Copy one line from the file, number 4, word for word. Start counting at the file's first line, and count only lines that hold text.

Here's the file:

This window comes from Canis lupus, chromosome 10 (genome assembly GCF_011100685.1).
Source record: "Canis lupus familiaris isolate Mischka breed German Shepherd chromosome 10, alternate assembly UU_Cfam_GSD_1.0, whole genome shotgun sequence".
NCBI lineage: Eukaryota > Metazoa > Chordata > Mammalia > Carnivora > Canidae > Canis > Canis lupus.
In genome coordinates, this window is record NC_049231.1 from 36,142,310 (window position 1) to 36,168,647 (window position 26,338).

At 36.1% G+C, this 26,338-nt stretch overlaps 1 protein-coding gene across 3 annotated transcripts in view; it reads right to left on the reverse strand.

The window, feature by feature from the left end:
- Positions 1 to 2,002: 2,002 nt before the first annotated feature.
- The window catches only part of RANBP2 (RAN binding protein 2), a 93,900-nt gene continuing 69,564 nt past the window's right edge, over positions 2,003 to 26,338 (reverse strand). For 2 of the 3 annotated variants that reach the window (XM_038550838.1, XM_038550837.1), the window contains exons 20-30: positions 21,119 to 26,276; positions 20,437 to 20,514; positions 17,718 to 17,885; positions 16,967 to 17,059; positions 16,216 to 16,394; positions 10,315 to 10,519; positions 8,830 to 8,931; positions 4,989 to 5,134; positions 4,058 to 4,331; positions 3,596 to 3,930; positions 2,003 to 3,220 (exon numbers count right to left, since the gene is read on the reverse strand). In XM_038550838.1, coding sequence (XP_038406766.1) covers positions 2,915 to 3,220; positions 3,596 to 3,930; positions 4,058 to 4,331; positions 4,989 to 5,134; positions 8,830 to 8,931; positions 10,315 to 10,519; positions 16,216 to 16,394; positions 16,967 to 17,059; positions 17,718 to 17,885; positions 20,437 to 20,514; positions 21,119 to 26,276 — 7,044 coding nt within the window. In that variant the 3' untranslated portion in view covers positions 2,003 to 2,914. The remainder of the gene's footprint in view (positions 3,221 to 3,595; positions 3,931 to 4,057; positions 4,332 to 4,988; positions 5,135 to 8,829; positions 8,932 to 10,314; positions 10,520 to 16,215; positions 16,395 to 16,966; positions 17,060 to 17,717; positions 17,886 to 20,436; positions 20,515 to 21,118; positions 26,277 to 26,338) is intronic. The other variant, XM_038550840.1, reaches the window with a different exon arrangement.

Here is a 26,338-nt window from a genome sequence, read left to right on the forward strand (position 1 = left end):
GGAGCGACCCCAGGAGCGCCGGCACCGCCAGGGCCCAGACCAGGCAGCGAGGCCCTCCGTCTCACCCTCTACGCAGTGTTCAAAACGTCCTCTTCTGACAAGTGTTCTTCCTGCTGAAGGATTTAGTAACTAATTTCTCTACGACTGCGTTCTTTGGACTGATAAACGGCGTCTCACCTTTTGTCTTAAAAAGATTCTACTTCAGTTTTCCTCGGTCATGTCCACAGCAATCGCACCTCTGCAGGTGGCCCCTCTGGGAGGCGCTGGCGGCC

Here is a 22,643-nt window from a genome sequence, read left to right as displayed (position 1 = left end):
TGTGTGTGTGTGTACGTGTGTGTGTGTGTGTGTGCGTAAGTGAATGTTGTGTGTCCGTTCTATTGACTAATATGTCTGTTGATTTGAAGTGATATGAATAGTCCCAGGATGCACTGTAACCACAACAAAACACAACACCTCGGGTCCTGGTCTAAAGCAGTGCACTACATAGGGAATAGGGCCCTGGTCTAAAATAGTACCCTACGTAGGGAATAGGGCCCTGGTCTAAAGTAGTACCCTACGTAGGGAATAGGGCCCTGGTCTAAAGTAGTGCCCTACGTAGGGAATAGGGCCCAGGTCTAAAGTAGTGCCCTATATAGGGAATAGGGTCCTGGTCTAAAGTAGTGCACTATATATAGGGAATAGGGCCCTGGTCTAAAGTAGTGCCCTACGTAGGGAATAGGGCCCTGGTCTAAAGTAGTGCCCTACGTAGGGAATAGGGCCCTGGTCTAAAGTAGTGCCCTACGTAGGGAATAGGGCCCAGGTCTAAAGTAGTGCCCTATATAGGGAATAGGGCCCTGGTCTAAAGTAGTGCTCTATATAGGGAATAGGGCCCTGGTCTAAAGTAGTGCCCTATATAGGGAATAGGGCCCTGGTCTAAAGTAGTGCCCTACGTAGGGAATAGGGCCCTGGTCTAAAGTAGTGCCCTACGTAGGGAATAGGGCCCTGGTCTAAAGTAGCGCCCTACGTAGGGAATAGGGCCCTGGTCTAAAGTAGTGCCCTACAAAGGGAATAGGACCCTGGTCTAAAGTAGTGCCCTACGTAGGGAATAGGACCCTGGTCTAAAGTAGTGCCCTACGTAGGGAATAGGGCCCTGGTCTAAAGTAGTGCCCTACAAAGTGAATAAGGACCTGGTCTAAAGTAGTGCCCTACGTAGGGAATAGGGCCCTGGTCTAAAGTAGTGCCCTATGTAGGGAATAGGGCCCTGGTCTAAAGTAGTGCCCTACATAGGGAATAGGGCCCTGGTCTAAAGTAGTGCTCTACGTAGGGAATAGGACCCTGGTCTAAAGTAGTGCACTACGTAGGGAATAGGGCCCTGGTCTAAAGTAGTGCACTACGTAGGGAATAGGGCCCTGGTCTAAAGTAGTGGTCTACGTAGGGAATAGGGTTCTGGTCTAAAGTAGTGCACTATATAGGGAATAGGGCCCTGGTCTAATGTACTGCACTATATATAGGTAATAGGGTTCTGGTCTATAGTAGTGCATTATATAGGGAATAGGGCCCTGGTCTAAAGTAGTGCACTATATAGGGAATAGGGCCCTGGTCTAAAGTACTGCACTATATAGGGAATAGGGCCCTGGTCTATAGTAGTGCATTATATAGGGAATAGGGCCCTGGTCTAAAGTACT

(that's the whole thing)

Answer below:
In genome coordinates, this window is record NC_049231.1 from 36,142,310 (window position 1) to 36,168,647 (window position 26,338).